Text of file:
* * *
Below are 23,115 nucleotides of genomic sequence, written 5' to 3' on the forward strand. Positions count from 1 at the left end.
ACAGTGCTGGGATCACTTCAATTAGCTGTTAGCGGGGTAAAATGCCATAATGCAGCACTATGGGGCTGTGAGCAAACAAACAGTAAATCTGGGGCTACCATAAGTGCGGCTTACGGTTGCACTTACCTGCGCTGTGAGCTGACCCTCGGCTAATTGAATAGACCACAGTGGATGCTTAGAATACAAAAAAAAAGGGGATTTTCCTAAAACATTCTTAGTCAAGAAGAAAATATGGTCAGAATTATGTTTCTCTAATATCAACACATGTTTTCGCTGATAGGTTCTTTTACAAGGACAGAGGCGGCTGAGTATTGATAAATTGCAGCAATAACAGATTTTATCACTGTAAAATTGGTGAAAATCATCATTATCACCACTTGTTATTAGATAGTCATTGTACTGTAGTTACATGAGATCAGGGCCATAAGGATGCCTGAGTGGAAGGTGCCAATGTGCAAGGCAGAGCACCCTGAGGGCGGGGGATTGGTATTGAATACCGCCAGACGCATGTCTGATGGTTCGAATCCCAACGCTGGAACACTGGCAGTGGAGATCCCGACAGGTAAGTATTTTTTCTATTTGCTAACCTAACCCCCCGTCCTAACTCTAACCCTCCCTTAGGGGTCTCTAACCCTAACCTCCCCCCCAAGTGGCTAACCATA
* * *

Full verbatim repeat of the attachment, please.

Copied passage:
Below are 23,115 nucleotides of genomic sequence, written 5' to 3' on the forward strand. Positions count from 1 at the left end.
ACAGTGCTGGGATCACTTCAATTAGCTGTTAGCGGGGTAAAATGCCATAATGCAGCACTATGGGGCTGTGAGCAAACAAACAGTAAATCTGGGGCTACCATAAGTGCGGCTTACGGTTGCACTTACCTGCGCTGTGAGCTGACCCTCGGCTAATTGAATAGACCACAGTGGATGCTTAGAATACAAAAAAAAAGGGGATTTTCCTAAAACATTCTTAGTCAAGAAGAAAATATGGTCAGAATTATGTTTCTCTAATATCAACACATGTTTTCGCTGATAGGTTCTTTTACAAGGACAGAGGCGGCTGAGTATTGATAAATTGCAGCAATAACAGATTTTATCACTGTAAAATTGGTGAAAATCATCATTATCACCACTTGTTATTAGATAGTCATTGTACTGTAGTTACATGAGATCAGGGCCATAAGGATGCCTGAGTGGAAGGTGCCAATGTGCAAGGCAGAGCACCCTGAGGGCGGGGGATTGGTATTGAATACCGCCAGACGCATGTCTGATGGTTCGAATCCCAACGCTGGAACACTGGCAGTGGAGATCCCGACAGGTAAGTATTTTTTCTATTTGCTAACCTAACCCCCCGTCCTAACTCTAACCCTCCCTTAGGGGTCTCTAACCCTAACCTCCCCCCCAAGTGGCTAACCATA